Is Courier Work Right for You? Find Out Here

If you’re considering getting stuck into the world of courier work, it’s important to know exactly what it entails. This is a fantastic career choice for many people, but you should be aware of all the details of the job before you begin, from the skill sets you’ll need to your daily tasks. This article will give you an overview of this kind of career so that you can better assess what you’ll need to achieve your delivery dreams.

What is Courier Work?

Couriers pick up documents, packages, messages, etc. and deliver them to customers. It’s a fairly simple concept but it does have many variations.

A Day in the Life

One of the best things about the job is the fact that no two days are ever exactly the same. You will be driving a lot (obviously) and working from your vehicle much of the time, so you should ensure that you are comfortable with this. It’s also important to note that your job environment and some of your tasks (such as moving packages) may be physically demanding, so a reasonable level of physical fitness is required.

Some of your daily duties might include:

•Ensuring your delivery records and other paperwork are up to date
•Getting signatures as you deliver packages and signing for them when you pick them up
•Completing a schedule of addresses and pick-up points from your depot
•Finding the fastest way to reach an address
•Sorting packages and planning routes

Skills and Other Requirements

To do courier work you’ll need to have had a full UK driving licence for at least twelve months. It goes without saying your driving record should be good, and you should have (or acquire) a license for the particular type of vehicle you will be using. In most cases your employer will provide you with a delivery van, however, if you are self-employed or looking for a job as a motorcycle delivery driver you will have to procure your own vehicle or motorbike respectively.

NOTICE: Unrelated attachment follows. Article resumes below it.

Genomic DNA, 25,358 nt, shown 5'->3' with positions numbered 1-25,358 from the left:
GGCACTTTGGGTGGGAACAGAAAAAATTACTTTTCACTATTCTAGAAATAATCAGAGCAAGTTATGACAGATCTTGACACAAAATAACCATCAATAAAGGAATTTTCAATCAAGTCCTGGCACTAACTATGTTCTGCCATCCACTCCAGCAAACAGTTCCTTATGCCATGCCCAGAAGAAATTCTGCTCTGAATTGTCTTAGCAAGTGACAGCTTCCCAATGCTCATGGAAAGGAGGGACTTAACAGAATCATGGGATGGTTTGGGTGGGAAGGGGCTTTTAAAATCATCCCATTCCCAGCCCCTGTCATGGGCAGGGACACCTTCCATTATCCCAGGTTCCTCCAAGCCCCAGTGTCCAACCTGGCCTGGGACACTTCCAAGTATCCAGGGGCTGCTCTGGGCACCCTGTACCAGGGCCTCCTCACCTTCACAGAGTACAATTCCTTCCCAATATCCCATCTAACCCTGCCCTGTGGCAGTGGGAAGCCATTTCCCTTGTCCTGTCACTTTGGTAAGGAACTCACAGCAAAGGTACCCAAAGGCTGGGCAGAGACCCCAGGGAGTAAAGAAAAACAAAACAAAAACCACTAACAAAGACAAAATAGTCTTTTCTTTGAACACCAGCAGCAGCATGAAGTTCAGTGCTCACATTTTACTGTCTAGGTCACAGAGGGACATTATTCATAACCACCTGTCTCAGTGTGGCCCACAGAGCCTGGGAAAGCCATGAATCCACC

Other skill sets you will need are as follows:

•Customer service skills
•The ability to verbally communicate well
•Time management and organisational skills
•The ability to work on your own and with others
•Attention to detail
•Transport costs, benefits and knowledge of operational methods
•The ability to stay calm in stressful situations
•The skills to complete basic tasks on a handheld device or computer

By the Numbers

Those in courier work tend to make between £14,500 (when you’re just starting out) to £40,000 (when you’re very experienced) per year on average. Your hours will likely be between 44 and 46 a week, and you may be asked to work evenings, weekends and bank holidays.

There you have it – an overview of what a courier driver is and what you will need to become one. If you think you have what it takes, why are you still sitting here reading this? Get out there and make your delivery driver dreams a reality!

Norman Dulwich is a correspondent for Courier Exchange, the world's largest neutral trading hub for same day courier work in the express freight exchange industry. Numerous transport exchange businesses are networked together on their website, trading jobs and capacity through what is now the fastest growing Freight Exchange in the UK.

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Author: Desiree Michels